An electron with an initial velocity v_{0}=1.5 \times 10^{5} m/s enters a region of length L=1.00 cm where it is electrically accelerated as shown in the figure. It emerges with v=5.70 \times 10^{6} m/s. What is its acceleration, assumed constant?

#### Solution:

### As the question states that the electron is in constant acceleration, we can use the following equation to solve our problem.

### v^{2}=v_0^2+2a(x-x_{0})

##### (This is a fundamental equation that can be found in many physics books that describe the motion of a particle with constant acceleration.)

### Let us now isolate a in our equation. Thus we have:

### a=\frac{v^{2}-v_0^2}{2x}

### Let us now substitute the values given in our problem.

### a=\frac{(5.7\times 10^{6} m/s)^{2}-(1.5\times 10^{5} m/s)^2}{2(0.010 m)}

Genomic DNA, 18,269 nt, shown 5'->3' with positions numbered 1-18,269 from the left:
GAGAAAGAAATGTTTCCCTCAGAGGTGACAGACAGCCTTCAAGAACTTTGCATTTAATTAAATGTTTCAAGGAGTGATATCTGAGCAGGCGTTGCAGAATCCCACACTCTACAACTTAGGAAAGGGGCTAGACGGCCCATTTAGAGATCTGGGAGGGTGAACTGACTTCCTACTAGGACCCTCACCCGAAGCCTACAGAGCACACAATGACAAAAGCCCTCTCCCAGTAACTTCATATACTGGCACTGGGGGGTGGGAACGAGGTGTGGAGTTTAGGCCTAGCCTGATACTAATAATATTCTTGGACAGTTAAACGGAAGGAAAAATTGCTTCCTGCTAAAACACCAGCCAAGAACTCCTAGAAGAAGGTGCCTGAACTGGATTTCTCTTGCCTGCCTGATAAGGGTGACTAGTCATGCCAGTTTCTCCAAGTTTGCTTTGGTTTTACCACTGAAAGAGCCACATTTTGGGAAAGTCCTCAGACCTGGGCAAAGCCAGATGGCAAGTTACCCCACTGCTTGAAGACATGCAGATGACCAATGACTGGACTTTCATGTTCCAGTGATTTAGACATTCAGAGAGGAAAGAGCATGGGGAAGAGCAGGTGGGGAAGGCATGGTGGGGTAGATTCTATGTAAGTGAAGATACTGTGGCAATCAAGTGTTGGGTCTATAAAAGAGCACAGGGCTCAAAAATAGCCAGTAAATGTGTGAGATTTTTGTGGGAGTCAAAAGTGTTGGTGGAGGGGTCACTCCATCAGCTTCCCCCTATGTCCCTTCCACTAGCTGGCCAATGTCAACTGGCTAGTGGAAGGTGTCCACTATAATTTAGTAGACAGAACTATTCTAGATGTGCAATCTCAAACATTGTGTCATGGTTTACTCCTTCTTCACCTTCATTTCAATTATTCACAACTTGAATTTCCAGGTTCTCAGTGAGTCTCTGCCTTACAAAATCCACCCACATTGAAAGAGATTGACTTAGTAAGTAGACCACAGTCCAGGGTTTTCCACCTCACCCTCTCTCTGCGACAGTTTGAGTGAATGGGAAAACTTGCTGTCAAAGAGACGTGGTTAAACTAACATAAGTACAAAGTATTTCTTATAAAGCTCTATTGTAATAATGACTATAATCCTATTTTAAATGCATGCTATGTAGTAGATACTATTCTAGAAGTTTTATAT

##### (note that we converted 1.00cm to m)

### a=1.62\times 10^{15} m/s^2

###### This question can be found in Fundamentals of Physics, 10th edition, chapter 2, question 23.

In above equation where you isolate the acceleration you write 2x. where is the initial position? Are you considering initial position 0?

Yes, try to see if you can always place the coordinate system (the starting location) at zero. Makes the math a lot simpler.